vorticism

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Related to Vorticist: Wyndham Lewis

vor·ti·cism

 (vôr′tĭ-sĭz′əm)
n.
A short-lived English movement in art and literature that arose in 1914 and was heavily influenced by cubism and futurism.

vorticism

(ˈvɔːtɪˌsɪzəm)
n
(Art Movements) an art movement in England initiated in 1913 by Wyndham Lewis combining the techniques of cubism with the concern for the problems of the machine age evinced in futurism
[C20: referring to the "vortices" of modern life on which the movement was based]
ˈvorticist n

Vorticism

an art movement in England in 1914-15 stimulated by Futurism and by the idea that all artistic creation must begin in a state of strong emotion; its products, intended to establish a form characteristic of the industrial age, tend to use angular, machinelike shapes. — Vorticist, n.
See also: Art
Translations

vorticism

n (Art) → Vortizismus m
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References in periodicals archive ?
Nevinson's Explosion (1916), which opens the exhibition, does precisely this, conveying the magnitude of a trench explosion by rendering it as a sort of Vorticist gyre, empty of human subjects and of human feeling.
I would not refer here to the details of the querelle between Marinetti's Avant-garde and the Vorticist movement after the publication of the English Futurist manifesto, Vital English Art, in the June 1914 edition of The Observer, but I would like to quote Pound directly from his lecture Vorticism, delivered in 1914 at the Rebel Art Centre.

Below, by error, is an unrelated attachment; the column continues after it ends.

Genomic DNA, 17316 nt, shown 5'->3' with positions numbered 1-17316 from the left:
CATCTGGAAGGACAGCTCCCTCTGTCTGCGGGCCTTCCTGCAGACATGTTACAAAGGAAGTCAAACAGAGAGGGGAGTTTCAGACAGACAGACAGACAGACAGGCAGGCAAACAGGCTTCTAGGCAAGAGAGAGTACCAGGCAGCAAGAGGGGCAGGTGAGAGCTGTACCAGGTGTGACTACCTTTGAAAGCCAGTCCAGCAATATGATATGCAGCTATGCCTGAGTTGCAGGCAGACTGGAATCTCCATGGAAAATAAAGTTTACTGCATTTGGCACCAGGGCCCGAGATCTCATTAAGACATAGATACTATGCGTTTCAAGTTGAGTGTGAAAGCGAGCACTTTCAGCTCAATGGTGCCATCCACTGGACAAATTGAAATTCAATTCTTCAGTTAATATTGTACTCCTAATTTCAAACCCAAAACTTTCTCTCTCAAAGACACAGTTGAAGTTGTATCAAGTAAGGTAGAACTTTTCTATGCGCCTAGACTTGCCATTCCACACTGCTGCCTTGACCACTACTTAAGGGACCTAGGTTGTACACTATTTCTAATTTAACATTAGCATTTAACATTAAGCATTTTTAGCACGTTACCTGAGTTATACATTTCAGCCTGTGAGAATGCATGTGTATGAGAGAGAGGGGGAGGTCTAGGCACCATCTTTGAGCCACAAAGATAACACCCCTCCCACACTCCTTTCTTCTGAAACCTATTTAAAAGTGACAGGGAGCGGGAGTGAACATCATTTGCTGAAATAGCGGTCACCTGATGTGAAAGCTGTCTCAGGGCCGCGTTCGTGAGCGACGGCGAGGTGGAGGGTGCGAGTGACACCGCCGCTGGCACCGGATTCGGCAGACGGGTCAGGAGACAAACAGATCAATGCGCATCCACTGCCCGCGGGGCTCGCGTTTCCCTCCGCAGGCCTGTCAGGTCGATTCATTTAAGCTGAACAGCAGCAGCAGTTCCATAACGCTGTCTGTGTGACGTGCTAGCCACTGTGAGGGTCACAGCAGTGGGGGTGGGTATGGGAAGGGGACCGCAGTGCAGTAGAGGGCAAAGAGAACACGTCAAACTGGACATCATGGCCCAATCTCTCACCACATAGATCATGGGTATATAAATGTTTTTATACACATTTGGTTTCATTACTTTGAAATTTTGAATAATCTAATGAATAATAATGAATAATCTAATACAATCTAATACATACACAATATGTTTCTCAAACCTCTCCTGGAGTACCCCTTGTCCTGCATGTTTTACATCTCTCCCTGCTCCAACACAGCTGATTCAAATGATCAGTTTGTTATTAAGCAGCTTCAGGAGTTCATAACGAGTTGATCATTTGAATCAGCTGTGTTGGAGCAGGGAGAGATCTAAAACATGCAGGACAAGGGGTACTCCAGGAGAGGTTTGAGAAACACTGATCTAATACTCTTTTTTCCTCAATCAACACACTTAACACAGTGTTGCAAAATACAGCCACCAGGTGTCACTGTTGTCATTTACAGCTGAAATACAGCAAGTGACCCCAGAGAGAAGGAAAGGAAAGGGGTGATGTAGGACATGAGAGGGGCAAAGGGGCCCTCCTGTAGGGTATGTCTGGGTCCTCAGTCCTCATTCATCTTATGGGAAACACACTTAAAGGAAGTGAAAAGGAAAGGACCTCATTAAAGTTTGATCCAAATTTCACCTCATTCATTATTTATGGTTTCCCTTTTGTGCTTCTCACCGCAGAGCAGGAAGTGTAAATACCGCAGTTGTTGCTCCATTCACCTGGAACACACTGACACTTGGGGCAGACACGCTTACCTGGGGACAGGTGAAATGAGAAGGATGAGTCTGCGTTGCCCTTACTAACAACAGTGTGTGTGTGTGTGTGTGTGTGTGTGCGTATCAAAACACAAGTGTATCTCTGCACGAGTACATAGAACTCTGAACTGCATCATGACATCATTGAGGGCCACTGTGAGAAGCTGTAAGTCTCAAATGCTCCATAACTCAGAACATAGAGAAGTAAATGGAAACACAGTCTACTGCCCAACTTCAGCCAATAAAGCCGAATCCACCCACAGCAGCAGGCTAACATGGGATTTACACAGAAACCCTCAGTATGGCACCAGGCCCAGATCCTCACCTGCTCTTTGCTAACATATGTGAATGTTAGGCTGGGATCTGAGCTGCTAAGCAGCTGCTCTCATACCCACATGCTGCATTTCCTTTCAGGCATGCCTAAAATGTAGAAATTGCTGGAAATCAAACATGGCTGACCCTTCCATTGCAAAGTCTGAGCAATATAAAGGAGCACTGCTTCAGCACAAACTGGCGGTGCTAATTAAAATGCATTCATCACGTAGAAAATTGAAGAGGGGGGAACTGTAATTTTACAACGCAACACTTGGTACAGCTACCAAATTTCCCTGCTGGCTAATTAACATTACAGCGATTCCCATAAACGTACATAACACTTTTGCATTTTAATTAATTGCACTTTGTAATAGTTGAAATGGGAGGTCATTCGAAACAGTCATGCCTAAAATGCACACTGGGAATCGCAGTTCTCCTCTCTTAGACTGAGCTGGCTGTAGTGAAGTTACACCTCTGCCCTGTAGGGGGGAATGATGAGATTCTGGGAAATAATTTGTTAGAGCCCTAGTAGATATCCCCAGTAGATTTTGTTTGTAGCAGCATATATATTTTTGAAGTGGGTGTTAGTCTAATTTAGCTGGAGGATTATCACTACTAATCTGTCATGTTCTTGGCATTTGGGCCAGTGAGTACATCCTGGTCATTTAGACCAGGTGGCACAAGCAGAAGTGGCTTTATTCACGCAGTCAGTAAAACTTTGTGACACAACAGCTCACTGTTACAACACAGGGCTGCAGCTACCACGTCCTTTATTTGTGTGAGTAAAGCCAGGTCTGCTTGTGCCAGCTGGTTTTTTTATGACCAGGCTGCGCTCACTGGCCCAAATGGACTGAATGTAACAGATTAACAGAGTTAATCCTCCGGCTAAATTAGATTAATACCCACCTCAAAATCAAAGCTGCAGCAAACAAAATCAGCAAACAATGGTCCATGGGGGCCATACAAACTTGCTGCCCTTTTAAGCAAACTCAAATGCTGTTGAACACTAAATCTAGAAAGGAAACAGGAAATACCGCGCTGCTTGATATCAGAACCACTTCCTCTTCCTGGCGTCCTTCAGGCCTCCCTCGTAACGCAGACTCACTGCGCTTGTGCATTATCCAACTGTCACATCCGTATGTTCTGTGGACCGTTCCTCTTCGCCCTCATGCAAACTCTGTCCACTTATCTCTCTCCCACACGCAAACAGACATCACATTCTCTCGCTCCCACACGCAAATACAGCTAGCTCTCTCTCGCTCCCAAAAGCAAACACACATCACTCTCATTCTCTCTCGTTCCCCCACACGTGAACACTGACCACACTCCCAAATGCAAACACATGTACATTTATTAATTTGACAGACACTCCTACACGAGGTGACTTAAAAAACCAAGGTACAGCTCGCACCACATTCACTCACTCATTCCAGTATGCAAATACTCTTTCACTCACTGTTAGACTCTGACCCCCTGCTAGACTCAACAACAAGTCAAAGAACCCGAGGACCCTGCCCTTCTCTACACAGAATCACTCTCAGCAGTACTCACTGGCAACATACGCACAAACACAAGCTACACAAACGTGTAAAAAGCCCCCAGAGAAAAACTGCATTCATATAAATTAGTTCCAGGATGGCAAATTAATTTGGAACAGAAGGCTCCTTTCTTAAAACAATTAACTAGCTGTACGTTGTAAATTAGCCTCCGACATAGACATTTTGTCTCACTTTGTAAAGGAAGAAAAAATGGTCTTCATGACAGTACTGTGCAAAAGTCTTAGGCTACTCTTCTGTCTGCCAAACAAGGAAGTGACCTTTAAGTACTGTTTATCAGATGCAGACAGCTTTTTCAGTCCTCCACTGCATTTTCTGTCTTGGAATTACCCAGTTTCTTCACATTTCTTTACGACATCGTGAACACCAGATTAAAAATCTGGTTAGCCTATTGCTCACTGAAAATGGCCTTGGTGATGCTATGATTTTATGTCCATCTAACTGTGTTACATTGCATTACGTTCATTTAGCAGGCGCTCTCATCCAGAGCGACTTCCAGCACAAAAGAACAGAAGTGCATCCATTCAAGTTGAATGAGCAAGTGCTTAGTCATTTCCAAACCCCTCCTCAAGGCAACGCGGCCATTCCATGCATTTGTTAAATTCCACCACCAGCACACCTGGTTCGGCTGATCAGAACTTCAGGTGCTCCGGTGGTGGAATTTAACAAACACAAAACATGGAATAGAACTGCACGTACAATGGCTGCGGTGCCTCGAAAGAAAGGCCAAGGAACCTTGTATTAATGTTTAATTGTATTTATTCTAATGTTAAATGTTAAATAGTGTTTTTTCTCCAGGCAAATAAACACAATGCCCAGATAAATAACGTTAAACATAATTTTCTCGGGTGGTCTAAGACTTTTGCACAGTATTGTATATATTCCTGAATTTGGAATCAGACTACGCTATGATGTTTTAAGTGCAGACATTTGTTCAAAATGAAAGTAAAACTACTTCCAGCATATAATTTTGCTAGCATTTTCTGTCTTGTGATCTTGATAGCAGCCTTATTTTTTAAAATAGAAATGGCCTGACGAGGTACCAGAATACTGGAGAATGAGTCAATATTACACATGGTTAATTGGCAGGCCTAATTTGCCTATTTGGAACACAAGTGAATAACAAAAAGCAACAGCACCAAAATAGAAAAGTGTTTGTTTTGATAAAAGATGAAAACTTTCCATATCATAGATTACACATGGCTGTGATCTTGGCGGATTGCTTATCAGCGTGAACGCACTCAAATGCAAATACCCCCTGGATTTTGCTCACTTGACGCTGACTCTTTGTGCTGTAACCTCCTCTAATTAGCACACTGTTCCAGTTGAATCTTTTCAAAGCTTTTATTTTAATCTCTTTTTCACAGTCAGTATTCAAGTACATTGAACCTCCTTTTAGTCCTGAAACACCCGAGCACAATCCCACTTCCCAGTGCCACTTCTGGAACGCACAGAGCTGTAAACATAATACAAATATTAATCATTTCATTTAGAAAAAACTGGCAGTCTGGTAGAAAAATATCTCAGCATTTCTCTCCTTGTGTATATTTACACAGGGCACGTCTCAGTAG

Having trained as an engineer in Germany before he became a contemporary of CRW Nevinson and David Bomberg at the Slade School, Wadsworth was a member of the Vorticist movement.
Smoke Screen by Phoebe Mitchell is a lovely blend of purples and mauves in a hypnotic pattern, and Vorticist.
The Geometry of Modernism: The Vorticist Idiom in Lewis, Pound, H.
The text of the essays, creatively typeset by Roettinger, resembles the vorticist magazine BLAST
This reviewer might perhaps have chosen William Roberts' Crucifixion with its gathered crowds and its Vorticist energy and movement with the potential for reflection on the political and social context of the death of Jesus; or the remarkable Deposition by Graham Sutherland where the body has been placed in a lidless tomb under the cross which looks almost like a baptistery with its potential for reflection on the meaning of baptism.
Andrew Graham-Dixon talks to an avid collector of Vorticist artist David Bomberg's work.
It may be mentioned that natural description also characterises "The Mountain over Aberdare" and "The Rhondda", its vorticist opposite.
The elaborate vorticist comparison of the interaction of words with cones of steel that, when placed in relation, radiate sparks is equated with the power of genius to perceive new relations-a pretty traditional idea-and this perception of relations is justified by the "beauty of the means.
It is a statement the artist--not a Vorticist but a close associate--would redact after recoiling from the war's horrors.
The Vorticist effect is exaggerated by the striped balustrades, with aluminium panels that are slightly darker than the exterior scrim, and by glimpses of the furthest recesses of light seeping in from above.